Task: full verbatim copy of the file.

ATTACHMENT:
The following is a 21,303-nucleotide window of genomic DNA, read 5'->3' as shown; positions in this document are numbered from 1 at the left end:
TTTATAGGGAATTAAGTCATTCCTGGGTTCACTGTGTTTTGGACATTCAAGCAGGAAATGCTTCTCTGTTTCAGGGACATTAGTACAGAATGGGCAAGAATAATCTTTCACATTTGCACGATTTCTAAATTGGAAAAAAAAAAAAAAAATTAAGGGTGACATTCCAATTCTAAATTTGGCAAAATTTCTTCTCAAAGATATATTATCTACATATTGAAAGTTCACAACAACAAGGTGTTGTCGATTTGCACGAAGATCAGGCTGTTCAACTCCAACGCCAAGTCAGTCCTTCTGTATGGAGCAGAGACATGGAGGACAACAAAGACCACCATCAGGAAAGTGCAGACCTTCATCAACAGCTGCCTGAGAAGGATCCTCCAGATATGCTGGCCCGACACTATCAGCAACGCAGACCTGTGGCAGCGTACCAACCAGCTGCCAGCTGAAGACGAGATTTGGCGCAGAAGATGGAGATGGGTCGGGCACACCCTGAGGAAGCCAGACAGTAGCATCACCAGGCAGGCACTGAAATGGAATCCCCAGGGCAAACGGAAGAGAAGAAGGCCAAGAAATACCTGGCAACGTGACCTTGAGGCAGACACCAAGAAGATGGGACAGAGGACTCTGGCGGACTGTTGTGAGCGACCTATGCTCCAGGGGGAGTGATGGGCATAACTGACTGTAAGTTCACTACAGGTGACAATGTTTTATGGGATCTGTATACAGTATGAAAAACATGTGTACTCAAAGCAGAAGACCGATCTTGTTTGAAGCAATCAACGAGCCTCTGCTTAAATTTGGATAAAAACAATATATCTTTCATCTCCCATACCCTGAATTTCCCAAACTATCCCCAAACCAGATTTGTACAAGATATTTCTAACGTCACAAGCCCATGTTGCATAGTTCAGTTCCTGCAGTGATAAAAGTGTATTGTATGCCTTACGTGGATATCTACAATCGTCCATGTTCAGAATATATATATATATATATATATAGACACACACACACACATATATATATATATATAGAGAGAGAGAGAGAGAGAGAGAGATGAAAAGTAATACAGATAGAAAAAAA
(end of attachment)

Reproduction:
The following is a 21,303-nucleotide window of genomic DNA, read 5'->3' as shown; positions in this document are numbered from 1 at the left end:
TTTATAGGGAATTAAGTCATTCCTGGGTTCACTGTGTTTTGGACATTCAAGCAGGAAATGCTTCTCTGTTTCAGGGACATTAGTACAGAATGGGCAAGAATAATCTTTCACATTTGCACGATTTCTAAATTGGAAAAAAAAAAAAAAAATTAAGGGTGACATTCCAATTCTAAATTTGGCAAAATTTCTTCTCAAAGATATATTATCTACATATTGAAAGTTCACAACAACAAGGTGTTGTCGATTTGCACGAAGATCAGGCTGTTCAACTCCAACGCCAAGTCAGTCCTTCTGTATGGAGCAGAGACATGGAGGACAACAAAGACCACCATCAGGAAAGTGCAGACCTTCATCAACAGCTGCCTGAGAAGGATCCTCCAGATATGCTGGCCCGACACTATCAGCAACGCAGACCTGTGGCAGCGTACCAACCAGCTGCCAGCTGAAGACGAGATTTGGCGCAGAAGATGGAGATGGGTCGGGCACACCCTGAGGAAGCCAGACAGTAGCATCACCAGGCAGGCACTGAAATGGAATCCCCAGGGCAAACGGAAGAGAAGAAGGCCAAGAAATACCTGGCAACGTGACCTTGAGGCAGACACCAAGAAGATGGGACAGAGGACTCTGGCGGACTGTTGTGAGCGACCTATGCTCCAGGGGGAGTGATGGGCATAACTGACTGTAAGTTCACTACAGGTGACAATGTTTTATGGGATCTGTATACAGTATGAAAAACATGTGTACTCAAAGCAGAAGACCGATCTTGTTTGAAGCAATCAACGAGCCTCTGCTTAAATTTGGATAAAAACAATATATCTTTCATCTCCCATACCCTGAATTTCCCAAACTATCCCCAAACCAGATTTGTACAAGATATTTCTAACGTCACAAGCCCATGTTGCATAGTTCAGTTCCTGCAGTGATAAAAGTGTATTGTATGCCTTACGTGGATATCTACAATCGTCCATGTTCAGAATATATATATATATATATATATAGACACACACACACACATATATATATATATATAGAGAGAGAGAGAGAGAGAGAGAGATGAAAAGTAATACAGATAGAAAAAAA